Anterior foregut microbiota of the glassy-winged sharpshooter explored using deep 16S rRNA gene sequencing from individual insects

PLoS One. 2014 Sep 3;9(9):e106215. doi: 10.1371/journal.pone.0106215. eCollection 2014.

Abstract

The glassy-winged sharpshooter (GWSS) is an invasive insect species that transmits Xylella fastidiosa, the bacterium causing Pierce's disease of grapevine and other leaf scorch diseases. X. fastidiosa has been shown to colonize the anterior foregut (cibarium and precibarium) of sharpshooters, where it may interact with other naturally-occurring bacterial species. To evaluate such interactions, a comprehensive list of bacterial species associated with the sharpshooter cibarium and precibarium is needed. Here, a survey of microbiota associated with the GWSS anterior foregut was conducted. Ninety-six individual GWSS, 24 from each of 4 locations (Bakersfield, CA; Ojai, CA; Quincy, FL; and a laboratory colony), were characterized for bacteria in dissected sharpshooter cibaria and precibaria by amplification and sequencing of a portion of the 16S rRNA gene using Illumina MiSeq technology. An average of approximately 150,000 sequence reads were obtained per insect. The most common genus detected was Wolbachia; sequencing of the Wolbachia ftsZ gene placed this strain in supergroup B, one of two Wolbachia supergroups most commonly associated with arthropods. X. fastidiosa was detected in all 96 individuals examined. By multilocus sequence typing, both X. fastidiosa subspecies fastidiosa and subspecies sandyi were present in GWSS from California and the colony; only subspecies fastidiosa was detected in GWSS from Florida. In addition to Wolbachia and X. fastidiosa, 23 other bacterial genera were detected at or above an average incidence of 0.1%; these included plant-associated microbes (Methylobacterium, Sphingomonas, Agrobacterium, and Ralstonia) and soil- or water-associated microbes (Anoxybacillus, Novosphingobium, Caulobacter, and Luteimonas). Sequences belonging to species of the family Enterobacteriaceae also were detected but it was not possible to assign these to individual genera. Many of these species likely interact with X. fastidiosa in the cibarium and precibarium.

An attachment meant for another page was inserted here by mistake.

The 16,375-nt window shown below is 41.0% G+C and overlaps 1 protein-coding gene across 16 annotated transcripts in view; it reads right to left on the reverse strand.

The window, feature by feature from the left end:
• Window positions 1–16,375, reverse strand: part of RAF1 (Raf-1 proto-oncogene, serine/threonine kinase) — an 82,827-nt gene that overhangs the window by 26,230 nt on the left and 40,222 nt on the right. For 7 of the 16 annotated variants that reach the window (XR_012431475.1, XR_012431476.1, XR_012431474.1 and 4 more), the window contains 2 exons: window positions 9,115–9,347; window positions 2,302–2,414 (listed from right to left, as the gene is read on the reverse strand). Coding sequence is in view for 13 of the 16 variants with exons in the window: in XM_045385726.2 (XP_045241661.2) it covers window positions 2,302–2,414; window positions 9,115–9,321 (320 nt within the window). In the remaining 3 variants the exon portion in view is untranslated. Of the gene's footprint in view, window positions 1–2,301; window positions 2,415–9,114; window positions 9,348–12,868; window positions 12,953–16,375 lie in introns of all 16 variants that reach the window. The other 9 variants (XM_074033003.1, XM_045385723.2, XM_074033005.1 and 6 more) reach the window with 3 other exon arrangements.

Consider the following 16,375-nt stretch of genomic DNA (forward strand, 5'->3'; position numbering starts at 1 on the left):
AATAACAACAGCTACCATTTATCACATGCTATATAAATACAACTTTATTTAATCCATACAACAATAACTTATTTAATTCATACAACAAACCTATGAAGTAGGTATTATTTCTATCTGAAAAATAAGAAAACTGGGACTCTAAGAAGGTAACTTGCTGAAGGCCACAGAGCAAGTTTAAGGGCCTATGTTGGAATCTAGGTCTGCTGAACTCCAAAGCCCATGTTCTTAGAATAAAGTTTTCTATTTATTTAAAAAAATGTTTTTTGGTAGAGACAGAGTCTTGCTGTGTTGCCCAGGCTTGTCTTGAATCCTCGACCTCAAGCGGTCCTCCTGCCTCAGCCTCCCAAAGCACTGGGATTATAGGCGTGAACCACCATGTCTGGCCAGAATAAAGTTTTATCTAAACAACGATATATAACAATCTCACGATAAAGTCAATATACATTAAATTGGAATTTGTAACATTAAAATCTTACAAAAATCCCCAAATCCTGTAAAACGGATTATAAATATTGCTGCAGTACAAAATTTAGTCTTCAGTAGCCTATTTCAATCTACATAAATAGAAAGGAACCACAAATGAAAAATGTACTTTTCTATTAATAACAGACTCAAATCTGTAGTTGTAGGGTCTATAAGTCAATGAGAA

Publication types

  • Research Support, U.S. Gov't, Non-P.H.S.

MeSH terms

  • Animals
  • Bacterial Proteins / genetics
  • Base Sequence
  • Cytoskeletal Proteins / genetics
  • Digestive System / microbiology*
  • Hemiptera / microbiology*
  • High-Throughput Nucleotide Sequencing
  • Host-Pathogen Interactions
  • Insect Vectors / microbiology*
  • Introduced Species
  • Microbiota / genetics*
  • Molecular Sequence Data
  • Phylogeny
  • Plant Diseases / microbiology
  • RNA, Ribosomal, 16S / chemistry
  • RNA, Ribosomal, 16S / genetics*
  • Vitis / microbiology
  • Wolbachia / classification
  • Wolbachia / genetics
  • Xylella / classification
  • Xylella / genetics*

Substances

  • Bacterial Proteins
  • Cytoskeletal Proteins
  • FtsZ protein, Bacteria
  • RNA, Ribosomal, 16S

Associated data

  • GENBANK/KF636751

Grant support

Funding for this research was from USDA-ARS appropriated project 5302-22000-010-00D. The funder had no role in study design, data collection and analysis, decision to publish, or preparation of the manuscript.